Elliot Jay Stocks is a designer, speaker, and author. He is the Creative Director of Adobe Typekit, the founder of typography magazine 8 Faces, one half of Viewport Industries, and an electronic musician.

24 ways

Posted on 03 December 2007 12 comments

Article illustration for 24 ways

On 1st December, Drew launched this year’s 24 Ways, the web industry’s annual ‘advent calendar’ of tips and tricks, and I’m pleased to announce that my article for the site has gone up today! Entitled “The Neverending (Background Image) Story”, it’s a quick run-down of how to create a seamlessly repeating background, reduced to 5 simple steps that you can apply to pretty much any image you use.

The premise behind the 24 Ways is a simple one: to give away a web design tip for every day of December up until Christmas Eve. It’s a kind of mini A List Apart except that you get a present every day. It’s a shame Zeldman isn’t Santa, though – I think he’d make a jolly good one.

My article will sit alongside tips, tricks and musings from some of the web’s finest designers and a whole bunch of my heroes, so I’m extremely proud to be a part of this excellent publication. ’’The Neverending (Background Image) Story" is on 24 ways from today, so go and check it out… and let me know what you think!


  1. Luke


    03 December 2007 @ 02:46PM #

    Ah, so that’s what that site was! Pretty nifty article mate, I’m sending across to my company’s designer as we speak. Nice one :)

  2. cvander


    03 December 2007 @ 04:28PM #

    Great article and thanks for the remainer of 24ways.. The perfect christmas gift.

  3. Natha


    03 December 2007 @ 05:34PM #

    Oh thanks so much for this link! Your tutorial was cool. I will have to keep looking through it!



  4. Rodrigo


    03 December 2007 @ 09:10PM #

    Congrats Elliot!

  5. Dominik Lenk

    Dominik Lenk

    04 December 2007 @ 12:05AM #

    Thanks for reminding me about 24ways. I followed it last year, but forgot about it again. Nice article too.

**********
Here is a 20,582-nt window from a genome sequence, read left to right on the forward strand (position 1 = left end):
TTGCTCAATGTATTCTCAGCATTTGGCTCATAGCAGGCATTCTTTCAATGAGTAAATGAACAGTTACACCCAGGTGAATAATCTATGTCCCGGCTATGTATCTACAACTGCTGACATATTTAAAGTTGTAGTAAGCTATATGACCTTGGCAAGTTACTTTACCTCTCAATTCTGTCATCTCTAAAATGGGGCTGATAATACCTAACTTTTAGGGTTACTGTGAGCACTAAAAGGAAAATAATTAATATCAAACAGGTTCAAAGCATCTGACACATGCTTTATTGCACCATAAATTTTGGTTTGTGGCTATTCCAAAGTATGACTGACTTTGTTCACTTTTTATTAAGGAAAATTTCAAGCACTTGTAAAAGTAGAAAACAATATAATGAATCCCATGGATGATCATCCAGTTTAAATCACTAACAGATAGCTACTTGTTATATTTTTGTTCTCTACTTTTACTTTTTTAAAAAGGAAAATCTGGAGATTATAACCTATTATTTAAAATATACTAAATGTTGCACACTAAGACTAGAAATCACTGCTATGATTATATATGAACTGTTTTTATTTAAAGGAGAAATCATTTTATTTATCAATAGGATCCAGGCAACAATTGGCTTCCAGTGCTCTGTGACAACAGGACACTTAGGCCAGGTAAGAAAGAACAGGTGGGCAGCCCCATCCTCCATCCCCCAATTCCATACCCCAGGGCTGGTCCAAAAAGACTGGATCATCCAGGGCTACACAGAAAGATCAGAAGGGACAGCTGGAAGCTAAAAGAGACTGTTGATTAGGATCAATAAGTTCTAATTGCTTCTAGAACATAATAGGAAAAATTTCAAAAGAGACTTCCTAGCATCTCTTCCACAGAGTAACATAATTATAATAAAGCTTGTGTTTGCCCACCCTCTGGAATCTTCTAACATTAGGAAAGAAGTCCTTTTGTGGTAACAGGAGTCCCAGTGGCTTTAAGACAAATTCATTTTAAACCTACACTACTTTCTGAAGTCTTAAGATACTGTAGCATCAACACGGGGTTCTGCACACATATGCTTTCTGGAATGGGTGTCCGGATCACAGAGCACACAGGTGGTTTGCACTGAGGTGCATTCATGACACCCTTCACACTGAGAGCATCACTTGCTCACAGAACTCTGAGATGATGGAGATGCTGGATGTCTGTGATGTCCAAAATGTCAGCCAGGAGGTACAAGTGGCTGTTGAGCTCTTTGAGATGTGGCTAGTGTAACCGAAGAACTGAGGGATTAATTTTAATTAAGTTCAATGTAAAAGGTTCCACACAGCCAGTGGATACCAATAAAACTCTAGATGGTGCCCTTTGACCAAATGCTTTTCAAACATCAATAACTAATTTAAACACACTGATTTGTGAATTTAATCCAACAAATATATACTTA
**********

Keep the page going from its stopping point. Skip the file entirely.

6. Elliot Jay Stocks

    Elliot Jay Stocks

    04 December 2007 @ 12:36AM #

    Thanks guys! I’m glad you enjoyed the article. There are loads of great authors coming up on 24 Ways, so make sure you keep your eyes on the site!

  7. Chris Coyier

    Chris Coyier

    04 December 2007 @ 02:00AM #

    Darn nice work there Elliot. =)

    I think it might have been cool to use that “one-pixel wide” image as an x-repeated image on the body element and then your image overlayed on that. Would have been a similar effect without repeating the graphic on super-huge monitors. Just an idea.

  8. Matt


    05 December 2007 @ 07:35AM #

    Nice article there Elliot..

    Love the ‘advent calendar’ too, though it’s not quite as tasty as the chocolate one we bought the other night..hehe..

  9. Bruce Bowden

    Bruce Bowden

    07 December 2007 @ 05:55AM #

    Elliot, I’d add one technique to your excellent description: the offset filter (found under Other). Choose a horizontal offset of about half the picture width, select ‘wrap around’ and presto! The ‘join’ is now in the middle of your image. You can now apply all the effects you describe, including the clouds, directly on that part of the image. As long as you never ‘touch’ the new edges, you will get perfect repeatable images.

  10. Zinni


    16 December 2007 @ 07:48AM #

    I can’t believe that I had never come across this page in the past. I was looking back through the past years and there are still some great tips and tricks listed. Thanks for the great article Elliot, you never cease to impress.

  11. Elliot Jay Stocks

    Elliot Jay Stocks

    19 December 2007 @ 01:33AM #

    Thanks for your comments, guys! I’m glad you enjoyed the article. There have been some great ones since by the likes of Andy Clarke, Dave Shea, Simon Willison, Mark Boulton, Paul Boag, Natalie Downe, Ethan Marcotte, Mark Norman Francis, and Richard Rutter (to name but a few), so I hope you’ve been visiting the site regularly. If not, go there now!

    @ Chris Coyier: That’s a possibility I considered, but most of the time gradients like that look pretty bad; the blends between the pixels are just too obvious. It’s worth considering on other occasions, though, as it’s completely dependent on what colours or imagery you’re working with.

    @ Bruce Bowden: Thanks for the tip! I’ve never actually used the offset filter before so I’ll have to experiement.

  12. Jonathan


    12 February 2008 @ 11:39PM #

    Hi there,

    Very nice site, I was wondering how you got the background image to remain in the same position and have the site scroll instead, is it a secret or something you can share.

    Nice Job.

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